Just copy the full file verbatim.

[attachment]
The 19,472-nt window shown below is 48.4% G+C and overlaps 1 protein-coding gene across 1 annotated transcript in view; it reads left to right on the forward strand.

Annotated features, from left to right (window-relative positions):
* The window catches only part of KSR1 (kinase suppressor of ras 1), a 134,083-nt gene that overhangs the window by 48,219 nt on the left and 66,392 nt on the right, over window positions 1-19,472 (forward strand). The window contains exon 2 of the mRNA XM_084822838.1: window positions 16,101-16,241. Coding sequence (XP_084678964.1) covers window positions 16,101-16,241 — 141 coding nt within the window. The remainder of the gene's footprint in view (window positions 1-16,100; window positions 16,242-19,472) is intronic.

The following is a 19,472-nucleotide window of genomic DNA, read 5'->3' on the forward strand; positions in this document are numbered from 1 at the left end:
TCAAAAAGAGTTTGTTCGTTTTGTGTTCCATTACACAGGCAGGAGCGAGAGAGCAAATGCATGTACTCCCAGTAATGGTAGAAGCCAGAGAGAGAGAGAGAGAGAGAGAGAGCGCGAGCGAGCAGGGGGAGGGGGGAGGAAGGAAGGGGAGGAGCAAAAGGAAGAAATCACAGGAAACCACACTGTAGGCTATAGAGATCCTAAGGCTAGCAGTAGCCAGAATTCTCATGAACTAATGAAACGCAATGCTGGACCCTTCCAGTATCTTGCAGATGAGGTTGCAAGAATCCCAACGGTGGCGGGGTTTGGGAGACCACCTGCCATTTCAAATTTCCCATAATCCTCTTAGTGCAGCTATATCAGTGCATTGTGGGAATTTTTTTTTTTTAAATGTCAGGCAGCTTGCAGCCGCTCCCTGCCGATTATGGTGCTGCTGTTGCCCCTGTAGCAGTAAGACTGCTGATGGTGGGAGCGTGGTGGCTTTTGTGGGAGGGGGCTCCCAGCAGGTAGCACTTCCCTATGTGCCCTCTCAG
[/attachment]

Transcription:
The 19,472-nt window shown below is 48.4% G+C and overlaps 1 protein-coding gene across 1 annotated transcript in view; it reads left to right on the forward strand.

Annotated features, from left to right (window-relative positions):
* The window catches only part of KSR1 (kinase suppressor of ras 1), a 134,083-nt gene that overhangs the window by 48,219 nt on the left and 66,392 nt on the right, over window positions 1-19,472 (forward strand). The window contains exon 2 of the mRNA XM_084822838.1: window positions 16,101-16,241. Coding sequence (XP_084678964.1) covers window positions 16,101-16,241 — 141 coding nt within the window. The remainder of the gene's footprint in view (window positions 1-16,100; window positions 16,242-19,472) is intronic.

The following is a 19,472-nucleotide window of genomic DNA, read 5'->3' on the forward strand; positions in this document are numbered from 1 at the left end:
TCAAAAAGAGTTTGTTCGTTTTGTGTTCCATTACACAGGCAGGAGCGAGAGAGCAAATGCATGTACTCCCAGTAATGGTAGAAGCCAGAGAGAGAGAGAGAGAGAGAGAGAGCGCGAGCGAGCAGGGGGAGGGGGGAGGAAGGAAGGGGAGGAGCAAAAGGAAGAAATCACAGGAAACCACACTGTAGGCTATAGAGATCCTAAGGCTAGCAGTAGCCAGAATTCTCATGAACTAATGAAACGCAATGCTGGACCCTTCCAGTATCTTGCAGATGAGGTTGCAAGAATCCCAACGGTGGCGGGGTTTGGGAGACCACCTGCCATTTCAAATTTCCCATAATCCTCTTAGTGCAGCTATATCAGTGCATTGTGGGAATTTTTTTTTTTTAAATGTCAGGCAGCTTGCAGCCGCTCCCTGCCGATTATGGTGCTGCTGTTGCCCCTGTAGCAGTAAGACTGCTGATGGTGGGAGCGTGGTGGCTTTTGTGGGAGGGGGCTCCCAGCAGGTAGCACTTCCCTATGTGCCCTCTCAG